Israel chief rabbi in German circumcision talks

Associated Press
Ashkenazi Chief Rabbi of Israel Yona Metzger briefs the media at the Federal Press Conference organization in Berlin, Tuesday, Aug. 21, 2012. Israel's chief rabbi is in Germany for talks aimed at smoothing over controversy over the legality of circumcising young boys. German lawmakers have called for the government to draft a law this fall explicitly permitting 'medically correct circumcision'. That call came after a Cologne court concluded in June that circumcision amounts to bodily harm. (AP Photo/Markus Schreiber)
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BERLIN (AP) — Israel's chief rabbi is in Germany for talks aimed at smoothing over a controversy over the legality of circumcising young boys.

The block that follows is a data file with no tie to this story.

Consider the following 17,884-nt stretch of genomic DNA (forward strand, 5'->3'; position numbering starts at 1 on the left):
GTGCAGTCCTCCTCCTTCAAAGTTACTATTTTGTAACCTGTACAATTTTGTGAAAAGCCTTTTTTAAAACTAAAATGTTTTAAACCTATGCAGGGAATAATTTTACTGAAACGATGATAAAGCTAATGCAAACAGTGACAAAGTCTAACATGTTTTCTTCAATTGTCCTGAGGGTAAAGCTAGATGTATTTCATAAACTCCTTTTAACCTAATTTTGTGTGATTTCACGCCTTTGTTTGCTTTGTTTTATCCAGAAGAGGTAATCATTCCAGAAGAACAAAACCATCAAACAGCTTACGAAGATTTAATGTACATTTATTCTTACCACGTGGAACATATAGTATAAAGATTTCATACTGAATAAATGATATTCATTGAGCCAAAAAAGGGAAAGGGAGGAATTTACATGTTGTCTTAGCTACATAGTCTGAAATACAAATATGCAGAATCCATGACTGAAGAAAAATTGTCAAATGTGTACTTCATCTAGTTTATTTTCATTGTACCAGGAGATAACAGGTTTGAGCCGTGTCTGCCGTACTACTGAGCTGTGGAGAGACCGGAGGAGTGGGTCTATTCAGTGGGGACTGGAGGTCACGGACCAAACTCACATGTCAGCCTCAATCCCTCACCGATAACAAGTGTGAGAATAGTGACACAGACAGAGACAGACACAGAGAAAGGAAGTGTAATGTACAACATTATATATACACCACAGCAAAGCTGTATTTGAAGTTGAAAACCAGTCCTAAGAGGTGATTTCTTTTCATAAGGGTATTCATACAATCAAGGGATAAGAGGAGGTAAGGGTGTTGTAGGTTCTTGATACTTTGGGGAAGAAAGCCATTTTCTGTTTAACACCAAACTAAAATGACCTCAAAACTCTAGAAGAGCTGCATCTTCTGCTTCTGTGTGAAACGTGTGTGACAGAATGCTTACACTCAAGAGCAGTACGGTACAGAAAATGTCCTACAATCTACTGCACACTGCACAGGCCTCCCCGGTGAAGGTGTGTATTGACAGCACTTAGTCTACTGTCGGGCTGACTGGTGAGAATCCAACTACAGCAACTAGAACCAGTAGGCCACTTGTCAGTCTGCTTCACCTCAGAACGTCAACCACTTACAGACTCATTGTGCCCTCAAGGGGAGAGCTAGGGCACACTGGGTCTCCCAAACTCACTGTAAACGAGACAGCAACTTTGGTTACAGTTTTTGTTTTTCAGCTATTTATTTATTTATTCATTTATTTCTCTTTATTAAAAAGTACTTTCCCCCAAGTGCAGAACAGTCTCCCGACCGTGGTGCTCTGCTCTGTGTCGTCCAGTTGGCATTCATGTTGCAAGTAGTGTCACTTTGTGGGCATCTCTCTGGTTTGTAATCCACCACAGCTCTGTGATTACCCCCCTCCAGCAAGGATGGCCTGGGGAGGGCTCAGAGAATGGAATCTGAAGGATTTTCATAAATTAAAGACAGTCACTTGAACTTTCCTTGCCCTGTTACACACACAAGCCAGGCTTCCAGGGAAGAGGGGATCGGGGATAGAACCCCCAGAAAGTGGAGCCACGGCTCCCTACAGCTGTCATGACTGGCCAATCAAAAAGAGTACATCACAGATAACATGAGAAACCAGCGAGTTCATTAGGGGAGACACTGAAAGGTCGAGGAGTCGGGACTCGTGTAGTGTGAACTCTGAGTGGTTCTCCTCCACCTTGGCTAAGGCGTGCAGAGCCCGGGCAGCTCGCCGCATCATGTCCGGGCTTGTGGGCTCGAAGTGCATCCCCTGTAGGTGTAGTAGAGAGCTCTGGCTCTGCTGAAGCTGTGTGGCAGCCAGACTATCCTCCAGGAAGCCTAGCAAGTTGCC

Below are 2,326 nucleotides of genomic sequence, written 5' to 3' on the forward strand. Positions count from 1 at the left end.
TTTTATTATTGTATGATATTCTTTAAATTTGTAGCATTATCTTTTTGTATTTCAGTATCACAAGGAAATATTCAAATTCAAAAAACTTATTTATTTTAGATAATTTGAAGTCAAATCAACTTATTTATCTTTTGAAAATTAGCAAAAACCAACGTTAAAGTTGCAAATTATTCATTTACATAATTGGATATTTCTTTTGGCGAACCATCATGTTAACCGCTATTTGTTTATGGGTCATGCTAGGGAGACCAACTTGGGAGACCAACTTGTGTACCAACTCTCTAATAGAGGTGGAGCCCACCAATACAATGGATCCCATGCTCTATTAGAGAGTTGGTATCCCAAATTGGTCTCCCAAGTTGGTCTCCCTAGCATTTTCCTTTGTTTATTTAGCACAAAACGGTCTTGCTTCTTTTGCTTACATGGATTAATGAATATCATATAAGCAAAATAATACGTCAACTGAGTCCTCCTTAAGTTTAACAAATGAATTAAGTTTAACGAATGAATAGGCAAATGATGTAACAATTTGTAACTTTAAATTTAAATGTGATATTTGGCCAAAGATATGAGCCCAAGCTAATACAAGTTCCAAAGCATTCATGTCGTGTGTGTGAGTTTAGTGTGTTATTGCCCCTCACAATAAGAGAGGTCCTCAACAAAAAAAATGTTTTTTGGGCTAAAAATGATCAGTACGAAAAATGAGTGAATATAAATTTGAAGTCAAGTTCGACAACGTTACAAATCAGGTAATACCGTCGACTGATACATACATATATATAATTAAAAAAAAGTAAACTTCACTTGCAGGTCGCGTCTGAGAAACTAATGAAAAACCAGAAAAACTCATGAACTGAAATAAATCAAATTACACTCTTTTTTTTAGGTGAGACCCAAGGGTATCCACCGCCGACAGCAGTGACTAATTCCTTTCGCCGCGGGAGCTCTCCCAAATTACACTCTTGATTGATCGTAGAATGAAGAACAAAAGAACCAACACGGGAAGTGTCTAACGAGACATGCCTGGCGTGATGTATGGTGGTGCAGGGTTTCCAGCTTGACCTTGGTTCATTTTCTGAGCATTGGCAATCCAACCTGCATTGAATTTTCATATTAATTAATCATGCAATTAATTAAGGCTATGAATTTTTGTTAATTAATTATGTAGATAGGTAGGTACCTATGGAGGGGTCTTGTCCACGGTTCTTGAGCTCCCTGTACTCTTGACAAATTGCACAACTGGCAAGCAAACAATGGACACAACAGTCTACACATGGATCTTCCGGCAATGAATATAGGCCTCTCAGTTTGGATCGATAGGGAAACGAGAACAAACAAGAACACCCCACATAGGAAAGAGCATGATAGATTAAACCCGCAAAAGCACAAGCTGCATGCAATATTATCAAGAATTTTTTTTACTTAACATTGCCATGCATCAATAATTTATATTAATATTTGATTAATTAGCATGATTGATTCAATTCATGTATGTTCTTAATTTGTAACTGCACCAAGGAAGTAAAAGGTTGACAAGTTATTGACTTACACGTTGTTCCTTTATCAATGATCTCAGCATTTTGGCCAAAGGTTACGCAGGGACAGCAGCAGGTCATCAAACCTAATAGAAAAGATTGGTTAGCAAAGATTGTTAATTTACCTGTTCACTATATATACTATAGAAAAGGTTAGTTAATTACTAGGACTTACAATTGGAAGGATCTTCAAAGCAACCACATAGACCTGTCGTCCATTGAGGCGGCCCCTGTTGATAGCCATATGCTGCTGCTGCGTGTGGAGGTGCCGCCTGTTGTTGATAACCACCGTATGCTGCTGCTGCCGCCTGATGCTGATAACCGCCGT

German lawmakers have called for the government to draft a law this fall explicitly permitting "medically correct circumcision." That call came after a Cologne court concluded in June that circumcision amounts to bodily harm — a ruling that doesn't amount to a ban but worried Jewish and Muslim groups.

Chief Rabbi Yona Metzger, who represents Israel's European-descended Jews, noted Tuesday that Jews are religiously required to circumcise baby boys on the 8th day after birth.

But he suggested after meetings at the Justice Ministry and elsewhere that rabbis could certify mohels, people trained and specialized in the Jewish ritual of circumcision, after they receive additional medical training.